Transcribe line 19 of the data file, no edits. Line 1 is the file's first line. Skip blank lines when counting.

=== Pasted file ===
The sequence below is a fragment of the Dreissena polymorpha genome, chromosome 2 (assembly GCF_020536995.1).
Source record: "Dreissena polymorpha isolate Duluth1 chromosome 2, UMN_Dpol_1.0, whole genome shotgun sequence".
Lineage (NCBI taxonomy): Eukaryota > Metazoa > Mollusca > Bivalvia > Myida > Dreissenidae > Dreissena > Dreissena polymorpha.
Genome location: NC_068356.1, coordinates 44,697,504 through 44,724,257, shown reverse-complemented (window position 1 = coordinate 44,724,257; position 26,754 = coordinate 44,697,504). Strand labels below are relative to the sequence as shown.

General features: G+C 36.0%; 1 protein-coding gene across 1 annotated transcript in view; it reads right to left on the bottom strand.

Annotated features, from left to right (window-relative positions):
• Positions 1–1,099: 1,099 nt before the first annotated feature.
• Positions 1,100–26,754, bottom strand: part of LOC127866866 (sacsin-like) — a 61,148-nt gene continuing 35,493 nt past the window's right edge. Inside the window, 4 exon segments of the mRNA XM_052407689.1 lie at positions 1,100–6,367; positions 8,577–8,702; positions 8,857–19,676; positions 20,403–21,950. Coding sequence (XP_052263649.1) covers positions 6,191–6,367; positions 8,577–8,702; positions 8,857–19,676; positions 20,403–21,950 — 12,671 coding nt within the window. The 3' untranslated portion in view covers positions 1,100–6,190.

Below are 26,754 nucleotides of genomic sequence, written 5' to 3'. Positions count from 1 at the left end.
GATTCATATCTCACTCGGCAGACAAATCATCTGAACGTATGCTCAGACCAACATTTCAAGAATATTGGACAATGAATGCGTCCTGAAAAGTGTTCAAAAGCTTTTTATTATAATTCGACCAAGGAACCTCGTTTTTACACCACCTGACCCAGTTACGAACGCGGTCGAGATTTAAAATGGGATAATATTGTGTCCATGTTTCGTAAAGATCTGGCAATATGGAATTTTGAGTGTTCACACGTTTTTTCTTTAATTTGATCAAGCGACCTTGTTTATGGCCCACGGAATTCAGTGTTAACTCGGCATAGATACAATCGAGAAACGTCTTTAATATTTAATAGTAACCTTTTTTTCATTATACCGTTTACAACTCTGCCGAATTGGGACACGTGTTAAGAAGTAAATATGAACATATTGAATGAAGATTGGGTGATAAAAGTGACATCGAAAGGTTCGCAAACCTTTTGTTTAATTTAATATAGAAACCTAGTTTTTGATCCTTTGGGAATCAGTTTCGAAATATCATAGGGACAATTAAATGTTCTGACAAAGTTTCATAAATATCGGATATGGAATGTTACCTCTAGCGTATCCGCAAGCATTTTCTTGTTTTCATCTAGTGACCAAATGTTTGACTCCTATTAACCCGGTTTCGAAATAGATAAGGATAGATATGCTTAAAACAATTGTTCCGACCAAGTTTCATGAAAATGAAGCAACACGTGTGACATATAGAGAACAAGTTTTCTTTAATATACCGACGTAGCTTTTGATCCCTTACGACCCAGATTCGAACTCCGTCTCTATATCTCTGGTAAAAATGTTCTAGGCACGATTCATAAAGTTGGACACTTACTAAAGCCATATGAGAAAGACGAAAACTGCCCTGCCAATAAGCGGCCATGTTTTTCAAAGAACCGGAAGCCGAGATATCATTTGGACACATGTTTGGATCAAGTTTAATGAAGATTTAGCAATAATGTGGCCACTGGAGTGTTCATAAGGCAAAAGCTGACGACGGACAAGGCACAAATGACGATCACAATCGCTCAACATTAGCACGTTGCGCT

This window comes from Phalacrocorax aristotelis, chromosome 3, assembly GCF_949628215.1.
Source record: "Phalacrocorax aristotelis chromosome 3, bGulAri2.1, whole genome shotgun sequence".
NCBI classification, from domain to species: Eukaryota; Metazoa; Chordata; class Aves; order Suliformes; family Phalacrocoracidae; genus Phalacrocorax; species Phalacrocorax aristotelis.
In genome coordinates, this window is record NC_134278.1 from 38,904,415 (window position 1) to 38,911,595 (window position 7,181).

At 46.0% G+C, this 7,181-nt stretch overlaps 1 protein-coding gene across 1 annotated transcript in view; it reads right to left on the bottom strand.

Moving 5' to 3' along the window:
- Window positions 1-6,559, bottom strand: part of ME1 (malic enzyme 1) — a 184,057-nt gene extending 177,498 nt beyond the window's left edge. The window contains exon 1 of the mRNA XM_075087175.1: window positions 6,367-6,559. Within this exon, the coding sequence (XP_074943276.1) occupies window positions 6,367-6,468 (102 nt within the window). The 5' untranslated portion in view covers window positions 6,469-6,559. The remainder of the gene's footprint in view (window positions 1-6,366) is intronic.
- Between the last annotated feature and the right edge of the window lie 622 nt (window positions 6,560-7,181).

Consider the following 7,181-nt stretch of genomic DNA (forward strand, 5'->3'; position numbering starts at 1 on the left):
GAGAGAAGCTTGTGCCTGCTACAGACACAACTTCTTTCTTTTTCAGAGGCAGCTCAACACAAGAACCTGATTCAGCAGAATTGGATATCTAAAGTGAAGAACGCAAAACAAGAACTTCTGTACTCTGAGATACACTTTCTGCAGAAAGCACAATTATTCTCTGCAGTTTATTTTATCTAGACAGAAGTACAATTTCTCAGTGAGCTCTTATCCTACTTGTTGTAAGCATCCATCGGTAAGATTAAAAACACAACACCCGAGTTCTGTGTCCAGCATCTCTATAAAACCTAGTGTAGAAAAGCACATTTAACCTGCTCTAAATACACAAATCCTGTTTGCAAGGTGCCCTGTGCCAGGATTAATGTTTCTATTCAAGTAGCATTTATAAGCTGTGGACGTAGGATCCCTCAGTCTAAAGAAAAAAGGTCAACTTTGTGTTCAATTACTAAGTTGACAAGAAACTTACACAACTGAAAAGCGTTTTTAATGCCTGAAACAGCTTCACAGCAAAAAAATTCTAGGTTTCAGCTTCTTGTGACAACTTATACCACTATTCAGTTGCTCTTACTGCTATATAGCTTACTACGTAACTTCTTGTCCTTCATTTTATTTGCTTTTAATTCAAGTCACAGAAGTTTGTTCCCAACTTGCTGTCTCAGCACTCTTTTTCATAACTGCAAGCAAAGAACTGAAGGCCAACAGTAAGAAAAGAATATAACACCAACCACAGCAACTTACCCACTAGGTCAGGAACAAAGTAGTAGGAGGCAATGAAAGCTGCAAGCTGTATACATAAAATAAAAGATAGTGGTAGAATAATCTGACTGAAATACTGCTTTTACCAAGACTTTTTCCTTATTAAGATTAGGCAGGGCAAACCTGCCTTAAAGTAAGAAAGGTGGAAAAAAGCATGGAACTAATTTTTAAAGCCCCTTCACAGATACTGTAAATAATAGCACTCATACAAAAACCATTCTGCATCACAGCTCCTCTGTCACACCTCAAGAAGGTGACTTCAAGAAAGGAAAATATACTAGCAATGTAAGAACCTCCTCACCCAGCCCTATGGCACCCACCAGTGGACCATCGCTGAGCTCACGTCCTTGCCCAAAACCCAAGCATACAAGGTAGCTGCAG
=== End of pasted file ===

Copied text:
Consider the following 7,181-nt stretch of genomic DNA (forward strand, 5'->3'; position numbering starts at 1 on the left):